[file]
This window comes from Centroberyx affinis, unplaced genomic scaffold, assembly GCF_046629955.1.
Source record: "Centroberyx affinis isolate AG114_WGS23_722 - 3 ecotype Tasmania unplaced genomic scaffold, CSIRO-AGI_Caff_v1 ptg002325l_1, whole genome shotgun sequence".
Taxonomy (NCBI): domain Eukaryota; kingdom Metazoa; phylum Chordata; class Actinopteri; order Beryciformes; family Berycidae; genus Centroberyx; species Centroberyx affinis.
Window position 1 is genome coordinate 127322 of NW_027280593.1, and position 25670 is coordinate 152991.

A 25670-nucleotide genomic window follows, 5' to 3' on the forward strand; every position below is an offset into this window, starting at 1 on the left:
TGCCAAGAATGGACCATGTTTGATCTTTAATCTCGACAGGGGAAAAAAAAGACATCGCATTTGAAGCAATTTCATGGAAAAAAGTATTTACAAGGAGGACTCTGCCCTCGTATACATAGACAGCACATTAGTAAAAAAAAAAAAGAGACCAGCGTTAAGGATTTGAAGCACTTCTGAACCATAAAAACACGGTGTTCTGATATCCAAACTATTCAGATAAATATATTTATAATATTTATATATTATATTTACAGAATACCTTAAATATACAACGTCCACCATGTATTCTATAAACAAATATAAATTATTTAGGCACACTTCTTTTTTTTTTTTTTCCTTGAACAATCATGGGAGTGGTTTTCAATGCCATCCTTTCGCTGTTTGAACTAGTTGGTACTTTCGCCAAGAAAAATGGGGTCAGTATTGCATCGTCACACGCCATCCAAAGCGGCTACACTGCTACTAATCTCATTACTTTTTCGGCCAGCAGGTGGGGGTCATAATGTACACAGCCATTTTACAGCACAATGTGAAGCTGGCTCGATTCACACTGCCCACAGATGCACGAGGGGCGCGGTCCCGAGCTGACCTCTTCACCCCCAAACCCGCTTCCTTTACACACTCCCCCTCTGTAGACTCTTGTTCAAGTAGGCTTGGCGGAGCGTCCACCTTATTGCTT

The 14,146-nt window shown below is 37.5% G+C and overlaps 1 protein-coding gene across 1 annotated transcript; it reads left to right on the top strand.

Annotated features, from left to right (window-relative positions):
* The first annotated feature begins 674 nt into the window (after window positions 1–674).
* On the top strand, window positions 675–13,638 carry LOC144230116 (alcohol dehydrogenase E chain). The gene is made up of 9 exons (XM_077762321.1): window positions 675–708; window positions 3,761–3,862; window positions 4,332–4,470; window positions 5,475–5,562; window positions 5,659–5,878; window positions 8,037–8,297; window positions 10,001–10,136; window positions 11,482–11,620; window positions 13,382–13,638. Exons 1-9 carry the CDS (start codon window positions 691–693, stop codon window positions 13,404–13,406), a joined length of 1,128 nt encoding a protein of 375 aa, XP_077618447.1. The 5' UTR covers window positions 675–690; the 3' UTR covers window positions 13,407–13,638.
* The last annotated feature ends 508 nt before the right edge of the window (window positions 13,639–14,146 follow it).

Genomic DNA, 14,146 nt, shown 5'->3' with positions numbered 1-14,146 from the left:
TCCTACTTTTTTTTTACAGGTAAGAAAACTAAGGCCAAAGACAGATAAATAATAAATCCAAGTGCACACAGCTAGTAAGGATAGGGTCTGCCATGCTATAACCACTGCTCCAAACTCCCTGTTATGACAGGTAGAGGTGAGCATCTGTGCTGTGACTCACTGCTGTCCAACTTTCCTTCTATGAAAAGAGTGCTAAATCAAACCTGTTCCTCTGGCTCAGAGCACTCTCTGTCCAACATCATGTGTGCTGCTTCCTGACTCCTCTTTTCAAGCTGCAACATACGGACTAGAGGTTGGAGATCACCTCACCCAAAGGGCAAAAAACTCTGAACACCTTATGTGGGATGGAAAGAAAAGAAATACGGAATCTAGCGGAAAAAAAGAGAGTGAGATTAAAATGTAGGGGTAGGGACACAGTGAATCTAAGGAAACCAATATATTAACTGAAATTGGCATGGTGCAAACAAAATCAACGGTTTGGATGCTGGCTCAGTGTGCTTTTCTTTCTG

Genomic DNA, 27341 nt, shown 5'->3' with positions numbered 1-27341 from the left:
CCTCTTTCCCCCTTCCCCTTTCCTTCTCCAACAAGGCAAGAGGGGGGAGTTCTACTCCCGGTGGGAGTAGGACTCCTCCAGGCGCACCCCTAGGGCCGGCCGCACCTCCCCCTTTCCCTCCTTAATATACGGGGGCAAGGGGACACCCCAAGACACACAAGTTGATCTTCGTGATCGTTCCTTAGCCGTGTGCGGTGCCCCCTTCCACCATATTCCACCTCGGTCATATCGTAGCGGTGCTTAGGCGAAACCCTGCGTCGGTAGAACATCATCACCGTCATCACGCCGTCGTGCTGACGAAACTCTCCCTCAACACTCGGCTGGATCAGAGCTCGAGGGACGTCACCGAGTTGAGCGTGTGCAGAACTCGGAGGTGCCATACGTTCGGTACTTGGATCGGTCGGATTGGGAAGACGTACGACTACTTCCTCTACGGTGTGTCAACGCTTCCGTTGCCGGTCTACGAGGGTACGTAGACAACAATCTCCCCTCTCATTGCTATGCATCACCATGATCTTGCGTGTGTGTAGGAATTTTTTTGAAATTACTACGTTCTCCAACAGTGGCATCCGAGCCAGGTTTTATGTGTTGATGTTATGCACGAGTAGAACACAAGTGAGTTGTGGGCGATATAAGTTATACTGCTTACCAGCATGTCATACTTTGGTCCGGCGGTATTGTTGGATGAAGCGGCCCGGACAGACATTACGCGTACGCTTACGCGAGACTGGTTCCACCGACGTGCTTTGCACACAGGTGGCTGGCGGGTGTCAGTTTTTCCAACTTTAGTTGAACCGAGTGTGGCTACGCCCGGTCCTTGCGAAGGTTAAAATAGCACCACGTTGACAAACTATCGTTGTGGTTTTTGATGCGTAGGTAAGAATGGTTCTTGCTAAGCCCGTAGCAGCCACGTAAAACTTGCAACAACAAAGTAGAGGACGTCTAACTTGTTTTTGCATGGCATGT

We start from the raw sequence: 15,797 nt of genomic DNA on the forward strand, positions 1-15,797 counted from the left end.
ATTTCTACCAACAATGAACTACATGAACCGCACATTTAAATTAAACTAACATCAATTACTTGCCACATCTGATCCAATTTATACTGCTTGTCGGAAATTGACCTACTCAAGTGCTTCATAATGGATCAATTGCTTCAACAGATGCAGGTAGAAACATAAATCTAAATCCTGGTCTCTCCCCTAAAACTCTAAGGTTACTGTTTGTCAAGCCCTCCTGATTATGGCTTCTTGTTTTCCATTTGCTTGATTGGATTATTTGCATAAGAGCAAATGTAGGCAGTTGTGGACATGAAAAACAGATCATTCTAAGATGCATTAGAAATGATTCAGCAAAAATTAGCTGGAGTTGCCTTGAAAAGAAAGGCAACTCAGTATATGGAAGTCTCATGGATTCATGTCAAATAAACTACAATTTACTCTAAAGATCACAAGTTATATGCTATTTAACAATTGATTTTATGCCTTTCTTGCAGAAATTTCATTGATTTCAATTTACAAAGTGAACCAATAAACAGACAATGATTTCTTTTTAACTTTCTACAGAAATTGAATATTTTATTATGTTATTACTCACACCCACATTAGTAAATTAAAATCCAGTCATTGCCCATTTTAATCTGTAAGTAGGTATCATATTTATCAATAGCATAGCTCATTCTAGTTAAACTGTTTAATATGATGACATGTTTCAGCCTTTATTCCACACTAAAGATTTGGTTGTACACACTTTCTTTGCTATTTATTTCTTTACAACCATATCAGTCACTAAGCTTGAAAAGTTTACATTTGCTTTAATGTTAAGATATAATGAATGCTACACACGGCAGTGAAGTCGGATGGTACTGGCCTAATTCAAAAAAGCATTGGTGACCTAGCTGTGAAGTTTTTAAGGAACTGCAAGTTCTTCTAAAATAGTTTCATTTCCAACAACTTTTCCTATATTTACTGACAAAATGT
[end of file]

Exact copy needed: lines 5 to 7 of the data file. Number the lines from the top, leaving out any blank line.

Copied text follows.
A 25670-nucleotide genomic window follows, 5' to 3' on the forward strand; every position below is an offset into this window, starting at 1 on the left:
TGCCAAGAATGGACCATGTTTGATCTTTAATCTCGACAGGGGAAAAAAAAGACATCGCATTTGAAGCAATTTCATGGAAAAAAGTATTTACAAGGAGGACTCTGCCCTCGTATACATAGACAGCACATTAGTAAAAAAAAAAAAGAGACCAGCGTTAAGGATTTGAAGCACTTCTGAACCATAAAAACACGGTGTTCTGATATCCAAACTATTCAGATAAATATATTTATAATATTTATATATTATATTTACAGAATACCTTAAATATACAACGTCCACCATGTATTCTATAAACAAATATAAATTATTTAGGCACACTTCTTTTTTTTTTTTTTCCTTGAACAATCATGGGAGTGGTTTTCAATGCCATCCTTTCGCTGTTTGAACTAGTTGGTACTTTCGCCAAGAAAAATGGGGTCAGTATTGCATCGTCACACGCCATCCAAAGCGGCTACACTGCTACTAATCTCATTACTTTTTCGGCCAGCAGGTGGGGGTCATAATGTACACAGCCATTTTACAGCACAATGTGAAGCTGGCTCGATTCACACTGCCCACAGATGCACGAGGGGCGCGGTCCCGAGCTGACCTCTTCACCCCCAAACCCGCTTCCTTTACACACTCCCCCTCTGTAGACTCTTGTTCAAGTAGGCTTGGCGGAGCGTCCACCTTATTGCTT

The 14,146-nt window shown below is 37.5% G+C and overlaps 1 protein-coding gene across 1 annotated transcript; it reads left to right on the top strand.